August 25, 1992 |
Allstate Home Loans Inc., a Sherman Oaks mortgage loan broker accused by the state of defrauding investors of at least $900,000, was seized last week by a court-appointed receiver, and its owner has been temporarily suspended from conducting business. A Los Angeles Superior Court judge took these steps after the California Department of Real Estate filed a complaint in July alleging that Allstate and its owner, Jerry Wexler, failed to return at least $306,000 to investors.
August 11, 1992 |
The California Department of Real Estate is seeking to suspend or shut down Allstate Home Loans Inc., a mortgage loan brokerage in Sherman Oaks, after alleging that Allstate has defrauded private investors of at least $306,000. In a complaint filed last month, the agency accused Allstate Home Loans and its owner, Jerry Wexler, of improper record-keeping, misrepresentation and fraudulently converting money that should have been returned to investors.
CALIFORNIA | LOCAL
August 16, 2008 |
Jerry Wexler, the influential Atlantic Records producer who coined the term "rhythm and blues" before helping shape that sound into one of the most powerful musical forces of the 1950s and '60s, died Friday morning at his home in Sarasota, Fla. He was 91. Wexler had suffered in recent years from congenital heart disease, said David Ritz, who was the co-author of Wexler's 1993 autobiography "Rhythm and the Blues: A Life in American Music."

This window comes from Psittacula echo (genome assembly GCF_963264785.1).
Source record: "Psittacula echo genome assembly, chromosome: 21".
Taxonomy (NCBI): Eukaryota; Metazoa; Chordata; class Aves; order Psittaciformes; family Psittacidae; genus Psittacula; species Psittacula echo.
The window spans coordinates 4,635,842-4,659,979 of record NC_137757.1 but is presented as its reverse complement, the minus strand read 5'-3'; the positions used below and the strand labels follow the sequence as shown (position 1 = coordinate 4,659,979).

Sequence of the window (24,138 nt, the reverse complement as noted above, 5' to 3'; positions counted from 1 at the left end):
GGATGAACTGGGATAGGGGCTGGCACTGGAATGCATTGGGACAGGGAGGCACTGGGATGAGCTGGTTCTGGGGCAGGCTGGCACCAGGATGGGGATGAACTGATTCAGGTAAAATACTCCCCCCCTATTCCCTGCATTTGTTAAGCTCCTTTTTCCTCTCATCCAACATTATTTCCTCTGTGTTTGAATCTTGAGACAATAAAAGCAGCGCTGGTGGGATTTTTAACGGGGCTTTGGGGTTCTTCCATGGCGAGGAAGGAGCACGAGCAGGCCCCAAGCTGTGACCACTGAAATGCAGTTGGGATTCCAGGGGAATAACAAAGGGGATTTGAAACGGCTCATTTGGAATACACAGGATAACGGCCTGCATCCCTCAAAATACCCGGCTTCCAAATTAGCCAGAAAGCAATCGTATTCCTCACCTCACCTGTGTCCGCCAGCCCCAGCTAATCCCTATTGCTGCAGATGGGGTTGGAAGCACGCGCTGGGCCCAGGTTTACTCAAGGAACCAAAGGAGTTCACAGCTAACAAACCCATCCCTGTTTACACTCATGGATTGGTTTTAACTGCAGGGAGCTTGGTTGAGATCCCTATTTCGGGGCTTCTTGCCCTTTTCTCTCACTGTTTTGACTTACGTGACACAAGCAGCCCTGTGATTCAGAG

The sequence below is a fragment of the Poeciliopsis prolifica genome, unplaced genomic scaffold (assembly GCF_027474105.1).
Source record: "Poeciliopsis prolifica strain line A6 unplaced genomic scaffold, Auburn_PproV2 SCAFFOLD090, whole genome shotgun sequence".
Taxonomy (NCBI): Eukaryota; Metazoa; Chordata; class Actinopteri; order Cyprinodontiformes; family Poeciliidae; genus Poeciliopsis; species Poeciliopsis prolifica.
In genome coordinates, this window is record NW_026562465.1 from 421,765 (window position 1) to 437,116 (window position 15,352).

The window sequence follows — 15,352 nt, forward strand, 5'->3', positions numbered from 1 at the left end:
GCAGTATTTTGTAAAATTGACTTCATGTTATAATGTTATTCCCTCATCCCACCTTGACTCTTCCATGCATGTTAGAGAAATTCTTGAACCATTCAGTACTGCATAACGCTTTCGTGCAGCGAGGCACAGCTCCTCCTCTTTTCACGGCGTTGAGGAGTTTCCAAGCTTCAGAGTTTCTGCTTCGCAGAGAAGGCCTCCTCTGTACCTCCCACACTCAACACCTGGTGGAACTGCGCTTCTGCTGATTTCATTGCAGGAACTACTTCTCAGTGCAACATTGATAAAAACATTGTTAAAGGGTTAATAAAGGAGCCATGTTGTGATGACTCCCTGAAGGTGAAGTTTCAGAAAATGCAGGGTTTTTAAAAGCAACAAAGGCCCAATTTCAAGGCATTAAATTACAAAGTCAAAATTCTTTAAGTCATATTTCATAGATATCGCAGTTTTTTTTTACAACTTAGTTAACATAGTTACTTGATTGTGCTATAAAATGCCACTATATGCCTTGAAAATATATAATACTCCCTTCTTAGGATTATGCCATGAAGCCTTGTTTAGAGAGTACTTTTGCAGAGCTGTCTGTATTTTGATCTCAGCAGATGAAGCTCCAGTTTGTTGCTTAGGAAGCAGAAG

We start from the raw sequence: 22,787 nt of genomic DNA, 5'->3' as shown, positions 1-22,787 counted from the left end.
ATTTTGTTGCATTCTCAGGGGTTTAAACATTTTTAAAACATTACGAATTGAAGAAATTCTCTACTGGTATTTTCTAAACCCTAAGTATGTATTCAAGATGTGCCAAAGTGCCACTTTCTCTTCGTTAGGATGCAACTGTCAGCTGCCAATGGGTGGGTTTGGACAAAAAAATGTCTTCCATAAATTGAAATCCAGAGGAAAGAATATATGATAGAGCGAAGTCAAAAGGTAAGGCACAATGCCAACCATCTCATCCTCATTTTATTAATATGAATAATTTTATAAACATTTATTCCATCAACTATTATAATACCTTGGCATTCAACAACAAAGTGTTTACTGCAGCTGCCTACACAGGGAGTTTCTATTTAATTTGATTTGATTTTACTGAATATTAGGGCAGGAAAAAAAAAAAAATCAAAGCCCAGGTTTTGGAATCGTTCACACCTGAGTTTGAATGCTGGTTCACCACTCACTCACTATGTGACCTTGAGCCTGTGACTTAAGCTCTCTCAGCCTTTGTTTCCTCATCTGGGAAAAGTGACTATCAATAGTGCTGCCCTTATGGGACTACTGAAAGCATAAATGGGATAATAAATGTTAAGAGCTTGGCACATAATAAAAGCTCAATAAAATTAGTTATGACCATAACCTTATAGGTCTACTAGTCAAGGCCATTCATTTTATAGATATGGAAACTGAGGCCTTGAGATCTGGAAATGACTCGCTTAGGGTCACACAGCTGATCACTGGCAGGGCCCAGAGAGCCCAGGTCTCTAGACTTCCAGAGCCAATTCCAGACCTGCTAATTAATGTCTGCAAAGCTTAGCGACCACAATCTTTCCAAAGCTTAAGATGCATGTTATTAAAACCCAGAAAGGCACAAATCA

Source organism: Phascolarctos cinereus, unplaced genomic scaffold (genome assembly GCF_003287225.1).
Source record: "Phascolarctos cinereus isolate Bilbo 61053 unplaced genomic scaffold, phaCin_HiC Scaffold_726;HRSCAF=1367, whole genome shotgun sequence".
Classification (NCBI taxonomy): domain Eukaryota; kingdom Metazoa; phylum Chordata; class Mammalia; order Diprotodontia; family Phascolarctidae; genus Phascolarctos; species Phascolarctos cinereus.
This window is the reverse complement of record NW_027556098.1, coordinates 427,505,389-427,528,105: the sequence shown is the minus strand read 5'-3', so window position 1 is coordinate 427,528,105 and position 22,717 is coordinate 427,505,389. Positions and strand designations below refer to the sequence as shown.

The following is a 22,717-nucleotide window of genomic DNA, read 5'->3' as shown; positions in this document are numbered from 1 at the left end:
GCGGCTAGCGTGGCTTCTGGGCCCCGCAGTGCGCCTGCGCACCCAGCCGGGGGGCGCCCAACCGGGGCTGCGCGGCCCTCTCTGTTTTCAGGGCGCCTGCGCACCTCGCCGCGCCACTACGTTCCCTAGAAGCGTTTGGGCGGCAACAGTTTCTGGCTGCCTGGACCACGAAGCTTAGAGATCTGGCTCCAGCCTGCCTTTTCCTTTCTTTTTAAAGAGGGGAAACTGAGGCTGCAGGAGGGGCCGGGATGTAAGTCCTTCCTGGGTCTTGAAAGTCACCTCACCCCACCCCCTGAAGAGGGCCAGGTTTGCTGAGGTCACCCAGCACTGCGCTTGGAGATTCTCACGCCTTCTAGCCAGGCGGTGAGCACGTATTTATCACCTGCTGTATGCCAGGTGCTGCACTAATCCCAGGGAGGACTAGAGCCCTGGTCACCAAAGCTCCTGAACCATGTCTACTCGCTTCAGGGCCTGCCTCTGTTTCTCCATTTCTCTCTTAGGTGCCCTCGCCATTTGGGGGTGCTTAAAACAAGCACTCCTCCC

January 21, 1997 |
For more than four decades, record producer Jerry Wexler took pride in his ability to coax full life stories out of the mouths of his impassioned singers within the confines of a three-minute recording. His production of Aretha Franklin's tumultuous and soulful "I Never Loved a Man (The Way I Loved You)" not only captured the thrill of stormy romance, it spoke volumes about her rocky marriage to then-manager Ted White and, decades later, a string of doomed liaisons.
November 1, 1992 |
* 1/2 Etta James, "The Right Time," Elektra. In terms of tunes, James makes the right choices. Just the thought of this bawdy belter tearing into Al Green's "Love and Happiness" or Z.Z. Hill's "Down Home Blues" is enough to make a true blues lover salivate. So how did this record end up so dry and dull? Producer Jerry Wexler fails to coax James into having much fun. The right time? Just marking time is more like it.
April 8, 1993 |
Jerry Wexler, who was head of Atlantic Records in 1972, had been begging Aretha Franklin for years to record in church, for he knew that of all the elements that combined in her brilliant sound, gospel truly was the key. She finally agreed to cut this album live at a Baptist church in Los Angeles on two successive nights.